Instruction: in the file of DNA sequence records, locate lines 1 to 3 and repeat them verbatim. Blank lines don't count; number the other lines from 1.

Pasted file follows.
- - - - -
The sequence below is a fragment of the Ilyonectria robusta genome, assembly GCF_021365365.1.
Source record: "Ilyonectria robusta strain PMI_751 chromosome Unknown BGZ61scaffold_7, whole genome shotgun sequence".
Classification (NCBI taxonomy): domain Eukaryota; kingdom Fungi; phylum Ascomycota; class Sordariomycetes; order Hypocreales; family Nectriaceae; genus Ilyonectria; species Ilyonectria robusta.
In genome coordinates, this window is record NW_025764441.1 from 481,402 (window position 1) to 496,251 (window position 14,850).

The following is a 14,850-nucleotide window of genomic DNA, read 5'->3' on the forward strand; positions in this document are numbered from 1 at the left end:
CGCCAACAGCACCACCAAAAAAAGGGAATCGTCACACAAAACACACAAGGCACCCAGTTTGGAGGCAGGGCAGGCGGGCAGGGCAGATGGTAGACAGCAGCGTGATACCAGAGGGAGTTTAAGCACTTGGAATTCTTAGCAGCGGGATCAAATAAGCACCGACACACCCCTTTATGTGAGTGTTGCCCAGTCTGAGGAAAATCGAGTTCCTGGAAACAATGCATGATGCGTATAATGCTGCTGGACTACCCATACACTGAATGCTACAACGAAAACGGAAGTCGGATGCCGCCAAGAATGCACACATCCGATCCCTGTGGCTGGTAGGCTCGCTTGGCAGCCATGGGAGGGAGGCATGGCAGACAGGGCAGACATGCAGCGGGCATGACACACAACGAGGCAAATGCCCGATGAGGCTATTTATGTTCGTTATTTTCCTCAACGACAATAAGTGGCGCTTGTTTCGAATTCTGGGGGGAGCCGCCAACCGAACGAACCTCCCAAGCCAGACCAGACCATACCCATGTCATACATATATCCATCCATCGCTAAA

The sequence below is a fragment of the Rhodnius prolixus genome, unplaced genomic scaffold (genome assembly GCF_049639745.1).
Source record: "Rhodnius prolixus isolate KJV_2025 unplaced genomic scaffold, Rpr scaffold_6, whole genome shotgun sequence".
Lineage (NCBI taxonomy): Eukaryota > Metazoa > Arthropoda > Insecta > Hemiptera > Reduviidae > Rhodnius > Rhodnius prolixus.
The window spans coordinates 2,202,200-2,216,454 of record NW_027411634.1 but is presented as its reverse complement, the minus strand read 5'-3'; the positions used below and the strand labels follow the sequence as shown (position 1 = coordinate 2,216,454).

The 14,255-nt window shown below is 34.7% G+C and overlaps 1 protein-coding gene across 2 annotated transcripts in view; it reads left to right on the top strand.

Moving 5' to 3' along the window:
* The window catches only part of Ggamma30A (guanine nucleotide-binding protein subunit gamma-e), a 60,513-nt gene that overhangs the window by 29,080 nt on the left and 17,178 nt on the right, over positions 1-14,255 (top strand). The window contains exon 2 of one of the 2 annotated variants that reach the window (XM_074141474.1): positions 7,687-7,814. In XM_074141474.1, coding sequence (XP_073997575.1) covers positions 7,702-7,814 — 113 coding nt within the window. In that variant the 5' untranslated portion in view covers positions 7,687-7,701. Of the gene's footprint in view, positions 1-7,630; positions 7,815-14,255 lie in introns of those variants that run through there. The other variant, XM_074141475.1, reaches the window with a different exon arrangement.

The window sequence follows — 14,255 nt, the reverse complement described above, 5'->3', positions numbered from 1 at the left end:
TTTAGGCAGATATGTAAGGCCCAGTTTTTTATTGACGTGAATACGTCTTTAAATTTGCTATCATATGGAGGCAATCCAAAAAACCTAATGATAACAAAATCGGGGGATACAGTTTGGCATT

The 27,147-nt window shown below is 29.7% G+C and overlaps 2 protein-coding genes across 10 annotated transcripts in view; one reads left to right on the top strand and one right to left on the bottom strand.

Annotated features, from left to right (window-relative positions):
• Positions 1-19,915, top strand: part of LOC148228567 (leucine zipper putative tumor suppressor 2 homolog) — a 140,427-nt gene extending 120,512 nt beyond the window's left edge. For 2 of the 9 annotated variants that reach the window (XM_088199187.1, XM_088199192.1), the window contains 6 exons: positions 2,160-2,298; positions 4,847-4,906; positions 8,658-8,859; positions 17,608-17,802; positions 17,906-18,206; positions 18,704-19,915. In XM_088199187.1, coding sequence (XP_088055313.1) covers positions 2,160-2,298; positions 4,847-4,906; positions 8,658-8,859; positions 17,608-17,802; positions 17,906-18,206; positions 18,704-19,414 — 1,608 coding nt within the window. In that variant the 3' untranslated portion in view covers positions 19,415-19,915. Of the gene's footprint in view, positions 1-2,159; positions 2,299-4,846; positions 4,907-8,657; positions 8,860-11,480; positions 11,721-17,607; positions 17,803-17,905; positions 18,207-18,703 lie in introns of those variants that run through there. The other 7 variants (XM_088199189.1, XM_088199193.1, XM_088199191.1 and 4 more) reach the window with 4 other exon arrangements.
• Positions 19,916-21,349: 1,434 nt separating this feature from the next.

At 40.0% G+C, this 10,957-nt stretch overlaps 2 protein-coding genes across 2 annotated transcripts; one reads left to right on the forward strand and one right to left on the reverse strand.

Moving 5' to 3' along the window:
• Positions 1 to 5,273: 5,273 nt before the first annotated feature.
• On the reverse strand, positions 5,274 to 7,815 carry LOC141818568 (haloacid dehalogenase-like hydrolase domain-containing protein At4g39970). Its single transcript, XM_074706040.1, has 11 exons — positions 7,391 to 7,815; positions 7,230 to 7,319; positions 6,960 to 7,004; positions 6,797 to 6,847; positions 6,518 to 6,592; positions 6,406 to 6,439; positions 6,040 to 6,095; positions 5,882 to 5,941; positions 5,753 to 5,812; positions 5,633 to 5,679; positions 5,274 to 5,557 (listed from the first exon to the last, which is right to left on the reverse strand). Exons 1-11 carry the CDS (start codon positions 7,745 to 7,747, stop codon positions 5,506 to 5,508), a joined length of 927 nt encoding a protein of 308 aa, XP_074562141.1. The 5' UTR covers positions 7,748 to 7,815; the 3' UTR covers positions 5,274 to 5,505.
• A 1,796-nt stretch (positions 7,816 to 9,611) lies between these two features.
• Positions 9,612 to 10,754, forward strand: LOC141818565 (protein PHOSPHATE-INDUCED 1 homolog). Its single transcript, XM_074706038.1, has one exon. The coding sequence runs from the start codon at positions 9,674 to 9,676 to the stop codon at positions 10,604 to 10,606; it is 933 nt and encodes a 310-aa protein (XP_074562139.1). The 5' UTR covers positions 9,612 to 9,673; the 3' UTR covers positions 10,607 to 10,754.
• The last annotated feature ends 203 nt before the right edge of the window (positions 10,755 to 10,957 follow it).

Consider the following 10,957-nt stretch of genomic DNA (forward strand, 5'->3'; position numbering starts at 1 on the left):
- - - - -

The sequence below is a fragment of the Ilyonectria robusta genome, assembly GCF_021365365.1.
Source record: "Ilyonectria robusta strain PMI_751 chromosome Unknown BGZ61scaffold_7, whole genome shotgun sequence".
Classification (NCBI taxonomy): domain Eukaryota; kingdom Fungi; phylum Ascomycota; class Sordariomycetes; order Hypocreales; family Nectriaceae; genus Ilyonectria; species Ilyonectria robusta.